Can virtual particles have an imaginary mass?

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  • #1
Lunct
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I was talking to a physicist who said to me that virtual particles can have a mass of a constant times by i ,as in the root of -1. I have been thinking about this more and it intrigues me. I have done some research into this and can't find further details.
If they have an imaginary mass does this mean their Lorentz factor can't be calculated? And if so, can they move faster than light?
 

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  • #4
weirdoguy
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I have read that the casimir effect happens due to virtual particles, so then surely they must interact with something.

Casimir effect can be perfectly described without virtual particles. This has been discussed here multiple times, use "search" function. And also, again, I suggest reading links that I gave you. "Virtual particles" is just a name for a certain mathematical formulas that appear in perturbative quantum field theory. They don't exist outside the formalism.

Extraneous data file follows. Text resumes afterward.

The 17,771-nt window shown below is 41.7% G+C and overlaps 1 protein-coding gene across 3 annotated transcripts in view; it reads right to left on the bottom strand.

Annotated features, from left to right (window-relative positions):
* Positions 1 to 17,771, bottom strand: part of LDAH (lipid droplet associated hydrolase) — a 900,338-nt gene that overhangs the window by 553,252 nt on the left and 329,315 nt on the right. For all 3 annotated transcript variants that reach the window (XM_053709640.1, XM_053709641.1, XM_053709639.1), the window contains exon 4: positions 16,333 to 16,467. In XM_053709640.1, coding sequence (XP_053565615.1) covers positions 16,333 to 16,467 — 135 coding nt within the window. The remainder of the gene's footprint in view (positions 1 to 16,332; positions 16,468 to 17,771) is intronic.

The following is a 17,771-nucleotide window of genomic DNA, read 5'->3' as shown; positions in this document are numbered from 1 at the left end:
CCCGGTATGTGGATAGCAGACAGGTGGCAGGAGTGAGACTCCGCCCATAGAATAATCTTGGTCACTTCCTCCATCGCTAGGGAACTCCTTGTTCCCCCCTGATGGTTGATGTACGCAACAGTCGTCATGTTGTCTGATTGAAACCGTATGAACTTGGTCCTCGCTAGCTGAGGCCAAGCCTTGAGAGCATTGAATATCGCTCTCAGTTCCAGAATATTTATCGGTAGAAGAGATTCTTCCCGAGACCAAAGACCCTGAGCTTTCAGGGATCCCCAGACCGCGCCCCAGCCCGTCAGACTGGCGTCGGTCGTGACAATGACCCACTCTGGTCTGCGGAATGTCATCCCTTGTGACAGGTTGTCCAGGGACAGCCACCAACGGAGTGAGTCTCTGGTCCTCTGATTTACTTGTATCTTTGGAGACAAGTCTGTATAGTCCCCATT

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  • #5
Vanadium 50
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I was talking to a physicist who said to me

You've been here long enough to know this is not an acceptable reference.

I have read that

Nor is this.

We can spend a lifetime dealing with misheard and misunderstood comments from "I know a guy who knows a guy". But that doesn't mean we should.
 
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  • #6
Lunct
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You've been here long enough to know this is not an acceptable reference.



Nor is this.

We can spend a lifetime dealing with misheard and misunderstood comments from "I know a guy who knows a guy". But that doesn't mean we should.
Casimir effect can be perfectly described without virtual particles. This has been discussed here multiple times, use "search" function. And also, again, I suggest reading links that I gave you. "Virtual particles" is just a name for a certain mathematical formulas that appear in perturbative quantum field theory. They don't exist outside the formalism.
fair enough
 
  • #7
fresh_42
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Especially post #2 includes all that can be said to this subject, so I close this thread now.
 

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